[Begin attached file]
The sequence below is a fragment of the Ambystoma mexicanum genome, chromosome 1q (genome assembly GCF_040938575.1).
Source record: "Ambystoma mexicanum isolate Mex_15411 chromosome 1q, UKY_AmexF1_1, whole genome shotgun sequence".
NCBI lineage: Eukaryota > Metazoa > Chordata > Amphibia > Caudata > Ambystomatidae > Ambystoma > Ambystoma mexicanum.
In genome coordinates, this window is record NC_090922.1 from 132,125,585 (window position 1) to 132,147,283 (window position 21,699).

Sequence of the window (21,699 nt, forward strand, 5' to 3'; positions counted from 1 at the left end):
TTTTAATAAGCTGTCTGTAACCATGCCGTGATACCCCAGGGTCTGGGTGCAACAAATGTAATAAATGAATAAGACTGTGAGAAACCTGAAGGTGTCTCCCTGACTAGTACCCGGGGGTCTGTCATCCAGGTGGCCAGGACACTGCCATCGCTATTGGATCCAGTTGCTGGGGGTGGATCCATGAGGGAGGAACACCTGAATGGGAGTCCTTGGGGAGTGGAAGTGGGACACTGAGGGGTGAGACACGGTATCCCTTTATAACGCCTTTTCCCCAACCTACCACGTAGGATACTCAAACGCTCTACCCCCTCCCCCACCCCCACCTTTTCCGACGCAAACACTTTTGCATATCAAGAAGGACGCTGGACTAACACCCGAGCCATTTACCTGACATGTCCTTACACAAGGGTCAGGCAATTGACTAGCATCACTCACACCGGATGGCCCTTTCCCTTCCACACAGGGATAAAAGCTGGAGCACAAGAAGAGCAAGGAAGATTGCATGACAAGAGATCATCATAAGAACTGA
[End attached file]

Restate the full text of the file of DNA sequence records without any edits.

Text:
The sequence below is a fragment of the Ambystoma mexicanum genome, chromosome 1q (genome assembly GCF_040938575.1).
Source record: "Ambystoma mexicanum isolate Mex_15411 chromosome 1q, UKY_AmexF1_1, whole genome shotgun sequence".
NCBI lineage: Eukaryota > Metazoa > Chordata > Amphibia > Caudata > Ambystomatidae > Ambystoma > Ambystoma mexicanum.
In genome coordinates, this window is record NC_090922.1 from 132,125,585 (window position 1) to 132,147,283 (window position 21,699).

Sequence of the window (21,699 nt, forward strand, 5' to 3'; positions counted from 1 at the left end):
TTTTAATAAGCTGTCTGTAACCATGCCGTGATACCCCAGGGTCTGGGTGCAACAAATGTAATAAATGAATAAGACTGTGAGAAACCTGAAGGTGTCTCCCTGACTAGTACCCGGGGGTCTGTCATCCAGGTGGCCAGGACACTGCCATCGCTATTGGATCCAGTTGCTGGGGGTGGATCCATGAGGGAGGAACACCTGAATGGGAGTCCTTGGGGAGTGGAAGTGGGACACTGAGGGGTGAGACACGGTATCCCTTTATAACGCCTTTTCCCCAACCTACCACGTAGGATACTCAAACGCTCTACCCCCTCCCCCACCCCCACCTTTTCCGACGCAAACACTTTTGCATATCAAGAAGGACGCTGGACTAACACCCGAGCCATTTACCTGACATGTCCTTACACAAGGGTCAGGCAATTGACTAGCATCACTCACACCGGATGGCCCTTTCCCTTCCACACAGGGATAAAAGCTGGAGCACAAGAAGAGCAAGGAAGATTGCATGACAAGAGATCATCATAAGAACTGA